Centrifusions experience in the consumer-products sector also was appealing to Sanford. The consulting firms clients include Target, Walgreens, Musicland and chewing-gum icon The William Wrigley, Jr., Co.
Perhaps most importantly, Centrifusion literally wrote the book on ATG Dynamo expertise; in this case the consulting firm authored the courseware for Dynamo Version 5. Centrifusion also hosts StartDynamo.com, an active online community for Dynamo developers.
Sanford selected Centrifusion in March, 2001. Facing the firm June 1 launch date, both parties shifted into high gear.
The discovery phase took five weeks, plus about a week to finalize the plan, says Centrifusions director of project management, Doug Wilkerson.
While Centrifusion business analysts and Sanford executives hammered out the high-level vision and scope elements, Centrifusion developers trained Sanfords programmers in Java and other techniques they would need to help develop and maintain the Dynamo system. Other Centrifusion staffers met with Sanford customers, suppliers and employees to discover their requirements.
After the discovery phase, 10 Centrifusion developers and two system architects teamed with eight Sanford developers to build the portals. "First, we built the back-end connections between Dynamo and Oracle to retrieve production information and insert order information," recalls Jim Garst, project manager for Centrifusion. "Sanford had many isolated databases scattered throughout its system of AS/400s."
Next, the team split into four groups to simultaneously develop the consumer, customer, supplier and employee portals.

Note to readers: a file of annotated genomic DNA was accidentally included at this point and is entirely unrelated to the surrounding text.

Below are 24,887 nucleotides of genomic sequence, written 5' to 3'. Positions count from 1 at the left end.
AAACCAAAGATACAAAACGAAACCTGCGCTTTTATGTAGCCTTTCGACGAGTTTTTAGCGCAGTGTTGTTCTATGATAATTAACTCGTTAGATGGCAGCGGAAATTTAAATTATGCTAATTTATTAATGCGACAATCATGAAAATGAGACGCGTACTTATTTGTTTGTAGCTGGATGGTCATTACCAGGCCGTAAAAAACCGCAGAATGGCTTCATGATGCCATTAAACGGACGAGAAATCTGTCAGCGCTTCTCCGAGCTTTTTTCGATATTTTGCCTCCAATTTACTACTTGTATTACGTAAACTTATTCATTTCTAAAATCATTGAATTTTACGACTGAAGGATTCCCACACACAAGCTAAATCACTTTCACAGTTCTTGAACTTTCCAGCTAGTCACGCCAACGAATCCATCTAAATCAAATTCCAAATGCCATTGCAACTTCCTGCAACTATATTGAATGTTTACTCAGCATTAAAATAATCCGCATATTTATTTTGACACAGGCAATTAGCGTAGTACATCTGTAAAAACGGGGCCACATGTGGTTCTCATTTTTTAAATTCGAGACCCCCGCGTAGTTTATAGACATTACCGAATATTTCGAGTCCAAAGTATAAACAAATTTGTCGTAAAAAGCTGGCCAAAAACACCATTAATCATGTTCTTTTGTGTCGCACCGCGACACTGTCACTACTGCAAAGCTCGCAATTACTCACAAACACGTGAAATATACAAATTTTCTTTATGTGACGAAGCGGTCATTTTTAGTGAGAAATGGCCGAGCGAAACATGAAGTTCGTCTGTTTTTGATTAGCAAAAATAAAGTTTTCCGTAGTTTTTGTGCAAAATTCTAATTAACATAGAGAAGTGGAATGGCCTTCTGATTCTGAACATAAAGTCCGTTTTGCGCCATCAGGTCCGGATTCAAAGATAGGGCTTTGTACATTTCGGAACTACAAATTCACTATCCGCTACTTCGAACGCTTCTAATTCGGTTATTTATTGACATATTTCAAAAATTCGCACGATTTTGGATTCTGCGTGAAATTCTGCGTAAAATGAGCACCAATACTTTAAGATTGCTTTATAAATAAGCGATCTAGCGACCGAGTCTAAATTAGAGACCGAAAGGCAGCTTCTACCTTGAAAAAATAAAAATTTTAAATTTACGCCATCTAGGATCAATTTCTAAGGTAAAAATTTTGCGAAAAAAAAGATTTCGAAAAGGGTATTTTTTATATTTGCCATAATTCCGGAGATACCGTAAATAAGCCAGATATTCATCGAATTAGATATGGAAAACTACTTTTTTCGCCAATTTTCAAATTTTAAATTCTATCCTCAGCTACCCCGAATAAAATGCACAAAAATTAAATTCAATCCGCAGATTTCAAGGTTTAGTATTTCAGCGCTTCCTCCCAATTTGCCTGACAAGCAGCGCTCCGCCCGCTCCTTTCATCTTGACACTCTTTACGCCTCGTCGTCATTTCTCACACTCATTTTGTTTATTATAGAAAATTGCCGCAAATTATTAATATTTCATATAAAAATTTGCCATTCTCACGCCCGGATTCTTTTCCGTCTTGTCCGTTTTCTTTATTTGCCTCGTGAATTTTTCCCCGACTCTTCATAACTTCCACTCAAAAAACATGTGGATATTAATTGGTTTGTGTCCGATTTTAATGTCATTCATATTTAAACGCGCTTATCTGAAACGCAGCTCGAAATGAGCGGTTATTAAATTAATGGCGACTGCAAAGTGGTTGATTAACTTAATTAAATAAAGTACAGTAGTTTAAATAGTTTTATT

The Employee Connection portal allows employees to search for products by name, keyword, SKU number or pre-defined categories. It also allows the field sales staff to request products, customer histories and order status.
The Supplier Connection gives suppliers a look into Sanfords manufacturing schedules at various plants. A forecast planning application helps suppliers plan their manufacturing schedules over variable periods. Purchase order histories can also be viewed.
The Customer Connection provides real-time order entry and status, and product information to retail, office supply and corporate customers. Finally, the Consumer portal (www.sanfordcorp.com) offers product information, company news and a database of Sanford retailers.
One of the bigger challenges was converting the Oracle data to Dynamos database for Web access, says Jim Hurley, who managed the project with Garst.
Late in May, 2001, about half of Centrifusions staff tested the sites in one weekend, says Garst. That marathon session caught small bugs that could have become big embarrassments, i. e., a single misplaced character in the consumer sites code that rendered the site inaccessible to Netscape browsers.
As of press time, six business partners are using the customer portal, while the supplier and employee portals remain in the beta stage. Sanford also is adding Interwovens content management system to the mix.
Smart Partner will revisit Sanford in early 2002 to determine how each portal is performing.